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NATO Non Article 5 Medal. First type ribbon

NATO Non Article 5 Medal. First type ribbon



Condition: EF

Code: 18332

SOLD


NATO Medal for the Former Yugoslavia. With clasp 'Sarajevo'

NATO Medal for the Former Yugoslavia. With clasp 'Sarajevo'



Reverse suspension knob with makers marks 'E' (Eekelers)

The clasp denotes a veterans service in Bosnia at the city of Sarajevo at some time during the bloody long drawn out Bosnian Civil War

An uncommon veterans clasp

Condition: EF

Code: 18338

SOLD


Military Order of the Dragon. Bronze 'Replica'. Complete with integral top 'Pagoda' bar

Military Order of the Dragon. Bronze 'Replica'. Complete with integral top 'Pagoda' bar



A fine die struck un-named and un-marked 'Replica'

The integral top 'Pagoda' bar, retaining its hinged pin with intricate drop-lock clasp fittings on reverse of the bar

The Military Order of the Dragon - a United States fraternal military award - was exclusively awarded (on membership / subscription) to veteran Officers of the United States and Allied Nations that served in China during the Boxer Rebellion 1900

A most attractive veterans award - and ideal for framed display purposes, or, reconstituting groups of medals now missing their 'Dragons'.....

Condition: About EF

Code: 20713

SOLD


France: Saint Helena Medal 1792-1815 (Medaille de Sainte-Helene 1792-1815)

France: Saint Helena Medal 1792-1815 (Medaille de Sainte-Helene 1792-1815)



The first official campaign medal to be awarded by the French Government

The St. Helena Medal was awarded retrospectively to veterans of the 'Grande Armee' who had fought, and or otherwise served during the various campaigns and wars of the Napoleonic era 1792-1815

The Saint Helena Medal was awarded to all French and foreign soldiers, from the land armies or naval fleets, who served the Republic or the Empire between the years 1792 and 1815 inclusive. The medal was awarded with no condition of minimum time of service in any one campaign; but it was, however, necessary to prove one's right to the medal with a record of service or leave record at the time of application.

A later decree of 16 April 1864, added the Saint Helena Medal to the list of awards that could be revoked following a condemnation to a fixed prison term of one year or more for a crime committed by the recipient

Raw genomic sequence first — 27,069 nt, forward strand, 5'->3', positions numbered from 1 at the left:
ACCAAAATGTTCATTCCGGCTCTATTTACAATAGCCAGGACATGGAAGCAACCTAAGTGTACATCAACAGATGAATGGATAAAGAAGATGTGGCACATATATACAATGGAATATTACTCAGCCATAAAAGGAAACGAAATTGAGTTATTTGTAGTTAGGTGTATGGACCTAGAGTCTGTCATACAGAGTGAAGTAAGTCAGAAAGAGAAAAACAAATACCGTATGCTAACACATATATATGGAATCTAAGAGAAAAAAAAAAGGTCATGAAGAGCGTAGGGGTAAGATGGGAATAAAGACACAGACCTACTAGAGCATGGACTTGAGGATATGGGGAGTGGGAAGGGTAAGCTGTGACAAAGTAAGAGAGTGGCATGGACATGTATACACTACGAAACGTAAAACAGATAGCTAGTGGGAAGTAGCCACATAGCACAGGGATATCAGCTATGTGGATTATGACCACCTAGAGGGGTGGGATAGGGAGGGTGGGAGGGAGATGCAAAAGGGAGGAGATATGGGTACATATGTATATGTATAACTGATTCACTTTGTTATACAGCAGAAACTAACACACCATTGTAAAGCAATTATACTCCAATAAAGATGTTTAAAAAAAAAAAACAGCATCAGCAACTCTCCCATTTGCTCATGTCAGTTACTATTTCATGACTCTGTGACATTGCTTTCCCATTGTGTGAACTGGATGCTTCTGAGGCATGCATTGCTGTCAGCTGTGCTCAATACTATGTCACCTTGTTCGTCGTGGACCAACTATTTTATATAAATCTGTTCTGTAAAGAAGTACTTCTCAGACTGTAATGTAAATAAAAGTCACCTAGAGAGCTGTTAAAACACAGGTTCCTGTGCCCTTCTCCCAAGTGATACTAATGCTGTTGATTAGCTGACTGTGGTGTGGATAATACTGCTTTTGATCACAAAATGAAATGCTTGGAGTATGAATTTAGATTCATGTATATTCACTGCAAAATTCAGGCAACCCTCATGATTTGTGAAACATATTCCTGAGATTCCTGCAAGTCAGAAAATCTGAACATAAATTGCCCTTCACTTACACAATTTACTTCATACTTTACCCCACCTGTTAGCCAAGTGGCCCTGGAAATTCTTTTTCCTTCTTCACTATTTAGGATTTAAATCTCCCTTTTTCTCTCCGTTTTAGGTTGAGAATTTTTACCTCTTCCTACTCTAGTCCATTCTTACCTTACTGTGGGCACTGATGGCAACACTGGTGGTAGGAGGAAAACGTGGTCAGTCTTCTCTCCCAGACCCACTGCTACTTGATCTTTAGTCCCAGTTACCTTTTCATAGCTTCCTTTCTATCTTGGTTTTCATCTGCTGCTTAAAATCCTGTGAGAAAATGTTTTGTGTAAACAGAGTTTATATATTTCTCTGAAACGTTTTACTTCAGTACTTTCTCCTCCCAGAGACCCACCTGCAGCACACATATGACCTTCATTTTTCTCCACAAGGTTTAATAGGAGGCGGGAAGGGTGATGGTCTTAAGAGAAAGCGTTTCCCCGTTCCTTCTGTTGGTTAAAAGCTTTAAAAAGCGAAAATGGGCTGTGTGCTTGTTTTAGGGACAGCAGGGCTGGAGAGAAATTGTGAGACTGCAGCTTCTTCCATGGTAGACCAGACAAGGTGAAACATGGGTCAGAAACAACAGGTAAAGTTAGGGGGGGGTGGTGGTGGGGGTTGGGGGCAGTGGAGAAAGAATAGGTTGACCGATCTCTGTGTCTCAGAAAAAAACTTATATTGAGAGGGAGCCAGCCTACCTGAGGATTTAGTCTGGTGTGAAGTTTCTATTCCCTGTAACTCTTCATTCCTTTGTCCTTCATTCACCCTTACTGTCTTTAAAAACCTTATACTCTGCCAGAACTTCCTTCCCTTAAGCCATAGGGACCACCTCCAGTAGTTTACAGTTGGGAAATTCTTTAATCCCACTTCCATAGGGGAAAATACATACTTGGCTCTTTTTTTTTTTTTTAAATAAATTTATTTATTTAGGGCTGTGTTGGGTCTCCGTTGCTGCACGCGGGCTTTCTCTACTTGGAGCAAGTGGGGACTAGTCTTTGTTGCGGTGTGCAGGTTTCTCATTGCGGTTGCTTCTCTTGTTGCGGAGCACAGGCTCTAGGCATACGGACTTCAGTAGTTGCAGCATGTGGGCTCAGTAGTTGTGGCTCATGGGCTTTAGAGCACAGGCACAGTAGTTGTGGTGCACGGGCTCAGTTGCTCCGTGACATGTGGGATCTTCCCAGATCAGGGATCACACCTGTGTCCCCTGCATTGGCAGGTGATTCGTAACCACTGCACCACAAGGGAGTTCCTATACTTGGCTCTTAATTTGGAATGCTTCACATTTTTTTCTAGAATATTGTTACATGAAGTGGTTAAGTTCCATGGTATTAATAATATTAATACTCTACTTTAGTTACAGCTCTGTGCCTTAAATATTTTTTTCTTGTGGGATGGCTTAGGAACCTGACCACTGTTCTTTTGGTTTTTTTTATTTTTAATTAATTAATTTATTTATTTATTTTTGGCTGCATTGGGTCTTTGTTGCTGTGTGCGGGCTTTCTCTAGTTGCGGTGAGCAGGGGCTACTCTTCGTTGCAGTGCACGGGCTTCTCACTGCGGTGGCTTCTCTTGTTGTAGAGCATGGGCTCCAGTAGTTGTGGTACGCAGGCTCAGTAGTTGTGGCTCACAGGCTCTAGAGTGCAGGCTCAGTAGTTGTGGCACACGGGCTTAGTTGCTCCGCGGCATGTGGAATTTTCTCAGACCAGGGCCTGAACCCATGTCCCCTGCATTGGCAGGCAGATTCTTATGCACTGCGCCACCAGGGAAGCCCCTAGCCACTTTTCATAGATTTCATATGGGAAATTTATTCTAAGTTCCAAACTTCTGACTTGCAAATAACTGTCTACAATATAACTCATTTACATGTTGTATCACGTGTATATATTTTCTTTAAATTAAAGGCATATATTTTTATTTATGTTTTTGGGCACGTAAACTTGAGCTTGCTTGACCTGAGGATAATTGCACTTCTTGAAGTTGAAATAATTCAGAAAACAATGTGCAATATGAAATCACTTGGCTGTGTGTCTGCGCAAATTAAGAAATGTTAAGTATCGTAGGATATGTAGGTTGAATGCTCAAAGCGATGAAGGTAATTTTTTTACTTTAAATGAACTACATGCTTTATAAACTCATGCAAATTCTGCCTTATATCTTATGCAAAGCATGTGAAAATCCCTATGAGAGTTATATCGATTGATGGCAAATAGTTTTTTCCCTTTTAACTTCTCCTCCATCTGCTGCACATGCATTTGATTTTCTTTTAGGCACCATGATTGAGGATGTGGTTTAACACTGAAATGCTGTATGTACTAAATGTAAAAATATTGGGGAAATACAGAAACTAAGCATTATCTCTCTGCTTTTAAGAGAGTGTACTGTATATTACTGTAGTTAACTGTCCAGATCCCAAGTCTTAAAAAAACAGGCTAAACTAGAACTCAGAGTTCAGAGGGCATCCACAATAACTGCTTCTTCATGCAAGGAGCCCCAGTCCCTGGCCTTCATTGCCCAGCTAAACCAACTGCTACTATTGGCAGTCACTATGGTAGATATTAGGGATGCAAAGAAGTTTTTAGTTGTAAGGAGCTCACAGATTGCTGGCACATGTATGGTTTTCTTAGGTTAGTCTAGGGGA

A choice early strike 'chocolate bronze' medal

Condition: EF

Code: 20686

85.00 GBP


Queens South Africa Medal 1899-1902. Silver issue with 2 x clasps 'Cape Colony' & 'Orange Free State' (2470 Pte. D. Canavan, S. Wales Bord:)

Queens South Africa Medal 1899-1902. Silver issue with 2 x clasps 'Cape Colony' & 'Orange Free State' (2470 Pte. D. Canavan, S. Wales Bord:)

Important: Medal and both clasps verified as entitled per the respective campaign medal roll of 2nd Battalion South Wales Borderers, that was compiled and signed 'In-the-Field' at Klerksdorp, South Africa, on, 10 October 1901 (ref WO 100/181), wherein under the remarks column the recipient has the entry 'Invalided'

Outside of his service in the British Army, Dennis Canavan - a 'Fighting Irish' brawler - led a most colourful - if hard - life in, Glamorgan, Wales, where in Dowlais & Merthyr Tydfil, he was a frequent criminal defaulter, and serial offender, in his adopted Welsh home!

Denis Canavan, son of Denis Canavan & Mary Anne Canavan (nee Murphy) was a native of Cork, Ireland, where he was born on 11 May 1868. By the time of the 1881 National Census for Wales, the family had relocated to Wales, where they are recorded as living at, 50 High Street, Merthyr Tydfil. In the period circa 1879-1888 & then circa 1901-1910 (i.e., either side of his 'Military Service), Denis Canavan, appears numerous times in the local (online) Welsh newspapers, with criminal reports, including but not limited to; theft, pickpocketing, brawling, drunkenness, assault, neglect of wife & family etc - for which he received punishments ranging from being on several occasions whipped with a birch rod (at age 11), to periods of 'Hard Labour' in Swansea Prison. There was even a notice posted in the local newspaper highlighting his 'absenteeism' from his local SWB Militia Battalion. Reference HO140 (Home Office) Calendar of Prisoners, for the year 1910, records that on 15 February 1910, Denis Canavan, who had 'prior' of having 14 x summary convictions for drunkenness, neglecting family etc, was on remand for 'Unlawfully & maliciously wounding Thomas Murphy, on the 14th February 1910, at Merthyr Tydfil - for which crime Denis and his accomplice, Patrick Kelly, were found guilty and were subsequently given 4 x months 'Hard Labour'

Denis Canavan - described as 17 years & 9 Months of age and by trade a 'Labourer' - joined the 3rd (Militia) Battalion South Wales Borderers at Brecon, Wales, on 4 August 1886. He was posted to serve in 'F' Company 3/SWB (Brecon Militia), in which unit he was given the regimental number '2016'. At enlistment, Denis lied - unsurprisingly, in light of his criminal history - about his place of birth (he claimed to have been born in Dowlais, Wales). His Militia papers are marked to show that he served in the Militia 04/08/1886 - 18/10/1888, and that his Militia Service was only terminated when he 'Joined Regular Army' 19 October 1888 (his Militia service papers are held and accessible at The National Archives). On leaving the 'Brecon Militia' (3rd Militia Bn SWB), Denis was assigned a new regimental number vis 2470, which from studies of regimental numbers is known to have been in the sequential group of numbers issued in 1888